The Jewish Wedding: The Ketubah Signing
The Ketubah Signing ceremony may seem like a small detail compared to the overall excitement and ceremony of a Jewish wedding, but it is the ketubah signing that makes the marriage legal and binding according to Jewish law—historically and to the present day.
The Orthodox Jewish Ketubah Signing
In Orthodox Jewish weddings, the ketubah signing, traditionally, takes place in a secluded area where the attendees are the Rabbi, the fathers of the bride and groom, male family members and a few close friends. The officiating rabbi will present the ketubah to the groom and two witnesses that the groom has appointed. This special honor is most often reserved for revered friends or teachers. Furthermore, the two witnesses must be male, unrelated to either the bride or the groom and be Sabbath observers. Their names will be on this most important document that will follow the bride and groom for the rest of their lives together.
The content of the ketubah is examined and approved and the ketubah signing now takes place. At this point, the witnesses sign their names and the ketubah is validated. The Rabbi and the groom may, but not necessarily sign the ketubah. Later under the chuppah, the ketubah is read aloud and given to bride (usually the bride’s mother will hold it for safekeeping).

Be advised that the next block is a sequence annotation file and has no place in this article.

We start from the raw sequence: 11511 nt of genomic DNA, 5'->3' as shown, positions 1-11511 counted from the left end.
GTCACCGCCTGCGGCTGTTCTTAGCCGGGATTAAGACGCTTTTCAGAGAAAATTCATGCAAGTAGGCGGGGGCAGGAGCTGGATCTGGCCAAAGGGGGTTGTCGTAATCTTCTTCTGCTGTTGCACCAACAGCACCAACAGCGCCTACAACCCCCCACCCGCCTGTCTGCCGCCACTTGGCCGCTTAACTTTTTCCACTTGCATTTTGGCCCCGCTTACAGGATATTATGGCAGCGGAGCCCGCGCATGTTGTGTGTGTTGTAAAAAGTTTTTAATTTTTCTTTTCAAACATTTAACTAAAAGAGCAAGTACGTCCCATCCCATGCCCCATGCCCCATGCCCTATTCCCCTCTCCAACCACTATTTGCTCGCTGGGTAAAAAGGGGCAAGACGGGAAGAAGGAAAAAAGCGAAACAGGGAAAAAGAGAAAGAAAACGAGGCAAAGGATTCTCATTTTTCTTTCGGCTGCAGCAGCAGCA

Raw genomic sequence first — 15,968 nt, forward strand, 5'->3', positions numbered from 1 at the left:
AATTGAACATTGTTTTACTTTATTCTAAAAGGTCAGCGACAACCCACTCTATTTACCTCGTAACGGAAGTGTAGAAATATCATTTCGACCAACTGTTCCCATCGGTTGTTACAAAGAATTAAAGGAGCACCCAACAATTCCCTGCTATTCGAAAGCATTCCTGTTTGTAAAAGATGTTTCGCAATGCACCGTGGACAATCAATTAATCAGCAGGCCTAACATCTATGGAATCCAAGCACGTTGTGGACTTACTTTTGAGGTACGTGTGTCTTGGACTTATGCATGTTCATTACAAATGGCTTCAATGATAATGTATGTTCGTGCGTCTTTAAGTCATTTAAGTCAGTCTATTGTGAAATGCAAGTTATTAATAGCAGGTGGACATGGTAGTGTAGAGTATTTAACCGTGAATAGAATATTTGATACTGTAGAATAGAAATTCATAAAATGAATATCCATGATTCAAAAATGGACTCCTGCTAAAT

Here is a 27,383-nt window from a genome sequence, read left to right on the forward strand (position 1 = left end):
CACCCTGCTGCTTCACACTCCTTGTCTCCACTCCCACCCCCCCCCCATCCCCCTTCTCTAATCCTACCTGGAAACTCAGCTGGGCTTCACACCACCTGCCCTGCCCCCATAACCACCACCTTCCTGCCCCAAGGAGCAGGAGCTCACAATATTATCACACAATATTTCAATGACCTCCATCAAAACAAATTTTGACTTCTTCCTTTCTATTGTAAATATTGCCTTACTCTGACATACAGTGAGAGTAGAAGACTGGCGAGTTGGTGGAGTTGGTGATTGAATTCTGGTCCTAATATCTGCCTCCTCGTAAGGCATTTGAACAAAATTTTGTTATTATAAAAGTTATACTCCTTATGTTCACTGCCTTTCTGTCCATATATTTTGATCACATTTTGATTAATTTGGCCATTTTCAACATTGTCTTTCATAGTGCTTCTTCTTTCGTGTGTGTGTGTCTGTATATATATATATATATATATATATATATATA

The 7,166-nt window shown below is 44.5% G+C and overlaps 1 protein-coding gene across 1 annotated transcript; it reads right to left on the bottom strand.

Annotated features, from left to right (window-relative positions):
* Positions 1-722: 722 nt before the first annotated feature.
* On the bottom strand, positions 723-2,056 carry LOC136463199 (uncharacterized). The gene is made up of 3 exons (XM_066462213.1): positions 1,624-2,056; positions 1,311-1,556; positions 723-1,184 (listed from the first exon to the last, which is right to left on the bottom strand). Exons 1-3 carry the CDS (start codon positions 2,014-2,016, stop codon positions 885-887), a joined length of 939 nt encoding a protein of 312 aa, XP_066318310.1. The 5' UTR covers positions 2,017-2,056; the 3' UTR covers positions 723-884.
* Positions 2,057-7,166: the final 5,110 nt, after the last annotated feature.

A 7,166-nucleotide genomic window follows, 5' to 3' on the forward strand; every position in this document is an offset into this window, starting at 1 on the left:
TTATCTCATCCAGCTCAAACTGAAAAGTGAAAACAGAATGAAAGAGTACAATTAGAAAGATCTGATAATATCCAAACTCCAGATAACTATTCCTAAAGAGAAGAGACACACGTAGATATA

Modern Ketubah Signing
Today, Jewish weddings have many different variations to the ketubah signing ceremony. This is determined by prevailing local customs, the community you are part of and, of course, the couple’s preferences. Some observant communities will include the bride and female family members to be present at the ketubah signing-- though she will not sign the ketubah.
Many modern Jewish weddings embrace an egalitarian way of looking at the ketubah and the ketubah signing. In these ceremonies, the ketubah is signed by both the bride and groom, the Rabbi or Officiant and two or more witnesses of the couple’s choosing.
Daniel Azoulay is a ketubah artist who has a deep understanding of the significance of this Jewish legal document--which is so very much more than a marriage contract. His beautiful art ketubahs are visual expressions of the sanctity of the love that the bride and groom share and that will continue to grow in the course of their marriage. He provides a wide range of text styles to accommodate prevailing Jewish wedding customs.